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How To Name A Browser By Those Who Have
Where do the different browser names come from?
2016/01/01 12:00:00
2017/05/01 12:00:00

I don’t know about you, but my web browser is the second app I launch every day (just after email). In fact, overall, I probably spend more time using it than pretty much anything else (not surprising considering what I do). But it got me wondering, where do the different browser names come from? So I did some digging.

Netscape Navigator

For many people, Navigator was their first web browser. It was based on the earlier Mosaic browser. I’m not 100% sure why Mosaic was so named but I suspect it was because it was the first to allow images and text to appear on the same page. Alternatively, I guess it could be some riff on the whole rich tapestry of the web. Anyway, Navigator was the first product from Netscape after it changed its name from Mosaic Communications Corporation (co-founder and co-writer of Mosaic, Marc Andreessen, had to abandon the Mosaic name after his former university raised objections). Like IE, Navigator was a pretty descriptive approach to naming.

Internet Explorer

(Technically Microsoft Internet Explorer and later Windows Internet Explorer) When you look back to 1995, having a name that gave people a clear idea of what the product did was probably a good idea. Especially when most people were just becoming aware of this Internet-thing and wanted to know how to get involved. Explorer was chosen to convey the freedom and possibilities opened up by the Web. It was very much inline with Microsoft’s former tagline, “Where do you want to go today?”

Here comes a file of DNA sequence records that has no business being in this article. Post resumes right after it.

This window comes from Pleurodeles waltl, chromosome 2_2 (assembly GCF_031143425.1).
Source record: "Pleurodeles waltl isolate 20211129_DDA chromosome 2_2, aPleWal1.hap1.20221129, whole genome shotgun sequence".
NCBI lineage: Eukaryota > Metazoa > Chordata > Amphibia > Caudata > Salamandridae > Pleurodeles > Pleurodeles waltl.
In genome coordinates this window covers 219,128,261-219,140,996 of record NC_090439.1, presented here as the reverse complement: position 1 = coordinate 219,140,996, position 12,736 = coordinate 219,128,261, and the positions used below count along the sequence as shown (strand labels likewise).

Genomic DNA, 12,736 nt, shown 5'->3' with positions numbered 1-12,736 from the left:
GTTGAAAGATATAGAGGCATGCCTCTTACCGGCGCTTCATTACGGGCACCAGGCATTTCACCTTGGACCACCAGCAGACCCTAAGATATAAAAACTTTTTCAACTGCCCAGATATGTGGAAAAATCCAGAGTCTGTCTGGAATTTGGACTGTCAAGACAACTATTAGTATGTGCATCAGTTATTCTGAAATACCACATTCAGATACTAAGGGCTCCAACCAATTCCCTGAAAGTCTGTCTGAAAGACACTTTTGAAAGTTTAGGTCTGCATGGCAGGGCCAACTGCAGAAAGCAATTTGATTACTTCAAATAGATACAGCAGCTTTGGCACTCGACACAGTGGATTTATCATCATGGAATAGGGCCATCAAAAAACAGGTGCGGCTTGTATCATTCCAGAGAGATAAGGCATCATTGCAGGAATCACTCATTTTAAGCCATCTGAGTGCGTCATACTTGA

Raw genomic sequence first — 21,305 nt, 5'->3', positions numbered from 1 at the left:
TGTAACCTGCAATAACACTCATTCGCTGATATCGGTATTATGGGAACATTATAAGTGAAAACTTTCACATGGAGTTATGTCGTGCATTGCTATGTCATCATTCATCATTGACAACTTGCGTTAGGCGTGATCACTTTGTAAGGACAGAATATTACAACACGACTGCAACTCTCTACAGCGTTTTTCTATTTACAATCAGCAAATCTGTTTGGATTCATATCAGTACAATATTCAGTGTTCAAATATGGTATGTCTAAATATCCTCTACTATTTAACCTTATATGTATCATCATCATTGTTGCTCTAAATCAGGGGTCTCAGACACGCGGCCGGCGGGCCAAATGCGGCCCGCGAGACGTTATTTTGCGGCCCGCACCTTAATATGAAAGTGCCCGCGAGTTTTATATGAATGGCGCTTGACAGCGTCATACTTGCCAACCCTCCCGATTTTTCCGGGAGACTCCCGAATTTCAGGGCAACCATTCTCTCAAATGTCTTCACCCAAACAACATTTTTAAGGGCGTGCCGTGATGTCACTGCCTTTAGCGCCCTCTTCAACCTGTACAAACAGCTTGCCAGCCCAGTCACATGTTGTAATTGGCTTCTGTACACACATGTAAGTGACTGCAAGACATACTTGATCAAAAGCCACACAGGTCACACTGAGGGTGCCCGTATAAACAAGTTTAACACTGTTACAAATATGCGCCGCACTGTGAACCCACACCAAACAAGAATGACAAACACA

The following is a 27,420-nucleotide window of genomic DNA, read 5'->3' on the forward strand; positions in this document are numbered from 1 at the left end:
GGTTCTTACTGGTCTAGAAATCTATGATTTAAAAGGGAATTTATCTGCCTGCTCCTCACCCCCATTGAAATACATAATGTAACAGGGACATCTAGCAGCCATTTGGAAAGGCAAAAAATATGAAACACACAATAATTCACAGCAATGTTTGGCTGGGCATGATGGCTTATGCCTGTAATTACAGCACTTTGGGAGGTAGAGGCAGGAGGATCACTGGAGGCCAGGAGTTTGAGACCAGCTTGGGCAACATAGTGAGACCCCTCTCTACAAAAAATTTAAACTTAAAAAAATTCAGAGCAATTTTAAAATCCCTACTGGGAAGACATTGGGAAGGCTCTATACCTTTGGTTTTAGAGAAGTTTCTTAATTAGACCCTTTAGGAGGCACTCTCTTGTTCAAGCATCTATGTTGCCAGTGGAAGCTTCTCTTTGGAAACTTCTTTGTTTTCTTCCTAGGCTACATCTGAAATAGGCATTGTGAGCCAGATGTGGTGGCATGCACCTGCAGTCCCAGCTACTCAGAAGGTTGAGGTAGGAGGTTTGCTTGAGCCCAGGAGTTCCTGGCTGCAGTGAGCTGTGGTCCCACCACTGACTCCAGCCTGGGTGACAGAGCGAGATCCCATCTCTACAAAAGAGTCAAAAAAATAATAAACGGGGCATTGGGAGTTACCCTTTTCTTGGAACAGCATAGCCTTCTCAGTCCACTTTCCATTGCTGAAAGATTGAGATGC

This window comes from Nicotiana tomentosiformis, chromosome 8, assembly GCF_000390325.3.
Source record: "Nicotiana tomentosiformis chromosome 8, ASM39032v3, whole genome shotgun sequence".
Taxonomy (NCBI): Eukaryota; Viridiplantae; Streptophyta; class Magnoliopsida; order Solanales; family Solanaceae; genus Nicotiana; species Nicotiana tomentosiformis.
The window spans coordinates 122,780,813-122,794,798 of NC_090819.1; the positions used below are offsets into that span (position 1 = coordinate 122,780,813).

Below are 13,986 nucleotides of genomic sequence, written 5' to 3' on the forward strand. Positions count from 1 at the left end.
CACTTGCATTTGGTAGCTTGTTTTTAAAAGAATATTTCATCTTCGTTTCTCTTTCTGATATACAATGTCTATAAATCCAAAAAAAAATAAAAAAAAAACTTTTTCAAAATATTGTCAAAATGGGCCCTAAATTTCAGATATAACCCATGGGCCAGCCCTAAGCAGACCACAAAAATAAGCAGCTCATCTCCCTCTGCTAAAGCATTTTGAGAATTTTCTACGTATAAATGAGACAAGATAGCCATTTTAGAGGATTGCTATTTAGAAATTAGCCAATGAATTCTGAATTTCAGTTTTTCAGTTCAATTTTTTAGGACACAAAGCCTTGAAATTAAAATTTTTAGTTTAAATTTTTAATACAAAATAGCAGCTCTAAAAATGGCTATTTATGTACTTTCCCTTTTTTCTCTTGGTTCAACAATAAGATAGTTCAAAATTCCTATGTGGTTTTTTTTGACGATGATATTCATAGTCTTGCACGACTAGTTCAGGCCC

Microsoft Edge

Whilst thinking about the naming of a new browser for Windows 10, Microsoft faced a problem. On the one hand, they wanted a name to signify this was an entirely new, innovative browser. Whilst at the same time, maintaining that familiarity with the Internet Explorer customer base and their trust in Microsoft. I spoke with a handful of people who were involved in the re branding (Roger Capriotti, Divya Kumar and Jay Victor) and they, rather graciously, came back to me with the following explanation for the Microsoft Edge name:

  • Being an entirely new browser for Windows 10 devices, we needed a new name for Project Spartan (previous codename) that called it out as a new browser with new capabilities for Windows 10 users.
  • We wanted a name that conveys truths about this new browser – that it’s modern, cutting edge, innovative and performant. ‘Edge’ we believe denoted all those aspects well.
    • For web developers, it meant pushing the edge of what you can do with the modern web.
    • For end users, helping them understand that a browser can be so much more than what they use browsers for today – to help them push that edge of browsing to greater and more engaging experiences on the web.
  • Knowing the value of the Microsoft brand, we thought it should be part of the new name. People trust Microsoft – it means trustworthy, reliable and safe to them. In all our research, the addition of "Microsoft" gave most candidates a boost because of how positive and strong the Microsoft brand is.
  • ‘Edge’ was, from the start, an internal favourite, and research showed us that Microsoft + Edge was a consumer favourite as well.
  • We also wanted to keep the familiarity with Internet Explorer
    • Especially the ‘e’ IE logo because we didn’t want to strand our most loyal IE users when they upgraded to Windows 10 and would look for their browser by looking for an “e”. This is similar to how Windows 10 keeps its familiarity for Windows 7 and 8 customers.